ch26 - Software cost estimation Ian Sommerville 2004...

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©Ian Sommerville 2004 Software Engineering, 7th edition. Chapter 26 Slide 1 Software cost estimation
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©Ian Sommerville 2004 Software Engineering, 7th edition. Chapter 26 Slide 2 Objectives To introduce the fundamentals of software costing and pricing To describe three metrics for software productivity assessment To explain why different techniques should be used for software estimation To describe the principles of the COCOMO 2 algorithmic cost estimation model
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©Ian Sommerville 2004 Software Engineering, 7th edition. Chapter 26 Slide 3 Topics covered Software productivity Estimation techniques Algorithmic cost modelling Project duration and staffing
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©Ian Sommerville 2004 Software Engineering, 7th edition. Chapter 26 Slide 4 Fundamental estimation questions How much effort is required to complete an activity? How much calendar time is needed to complete an activity? What is the total cost of an activity? Project estimation and scheduling are interleaved management activities.
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©Ian Sommerville 2004 Software Engineering, 7th edition. Chapter 26 Slide 5 Software cost components Hardware and software costs. Travel and training costs. Effort costs (the dominant factor in most projects) The salaries of engineers involved in the project; Social and insurance costs. Effort costs must take overheads into account Costs of building, heating, lighting. Costs of networking and communications. Costs of shared facilities (e.g library, staff restaurant, etc.).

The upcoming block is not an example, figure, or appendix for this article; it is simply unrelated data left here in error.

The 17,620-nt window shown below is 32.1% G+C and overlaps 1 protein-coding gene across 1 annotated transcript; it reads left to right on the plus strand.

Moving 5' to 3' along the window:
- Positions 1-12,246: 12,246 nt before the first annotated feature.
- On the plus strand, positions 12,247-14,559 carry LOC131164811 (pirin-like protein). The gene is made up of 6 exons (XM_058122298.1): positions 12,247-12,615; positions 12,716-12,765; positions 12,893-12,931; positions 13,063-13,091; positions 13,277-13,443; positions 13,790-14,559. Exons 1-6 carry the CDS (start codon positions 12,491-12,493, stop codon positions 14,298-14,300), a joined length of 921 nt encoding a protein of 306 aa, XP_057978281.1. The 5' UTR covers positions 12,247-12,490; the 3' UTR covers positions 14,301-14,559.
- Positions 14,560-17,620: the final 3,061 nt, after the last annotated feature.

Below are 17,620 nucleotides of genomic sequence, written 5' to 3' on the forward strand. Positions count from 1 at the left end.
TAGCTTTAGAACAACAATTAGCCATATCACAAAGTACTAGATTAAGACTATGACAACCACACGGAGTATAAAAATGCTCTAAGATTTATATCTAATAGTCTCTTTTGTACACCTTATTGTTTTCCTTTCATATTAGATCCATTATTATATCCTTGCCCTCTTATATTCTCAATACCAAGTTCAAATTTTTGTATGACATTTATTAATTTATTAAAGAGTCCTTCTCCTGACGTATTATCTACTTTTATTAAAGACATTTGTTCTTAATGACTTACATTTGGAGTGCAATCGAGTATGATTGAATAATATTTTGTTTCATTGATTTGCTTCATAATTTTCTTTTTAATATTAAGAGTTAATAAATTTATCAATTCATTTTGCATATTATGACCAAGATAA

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©Ian Sommerville 2004 Software Engineering, 7th edition. Chapter 26 Slide 6 Costing and pricing Estimates are made to discover the cost, to the developer, of producing a software system. There is not a simple relationship between the development cost and the price charged to the customer. Broader organisational, economic, political and business considerations influence the price charged.
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©Ian Sommerville 2004 Software Engineering, 7th edition. Chapter 26 Slide 7 Software pricing factors Market opportunity A development organisation may quote a low price because it wishes to move into a new segment of the software market. Accepting a low profit on one project may give the opportunity of more profit later. The experience gained may allow new products to be developed. Cost estimate uncertainty If an organisation is unsure of its cost estimate, it may increase its price by some contingency over and above its normal profit. Contractual terms A c ustomer may be willing to allow the developer to retain ownership of the source code and reuse it in other projects. The price charged may then be less than if the software source code is handed over to the customer. Requirements
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ch26 - Software cost estimation Ian Sommerville 2004...

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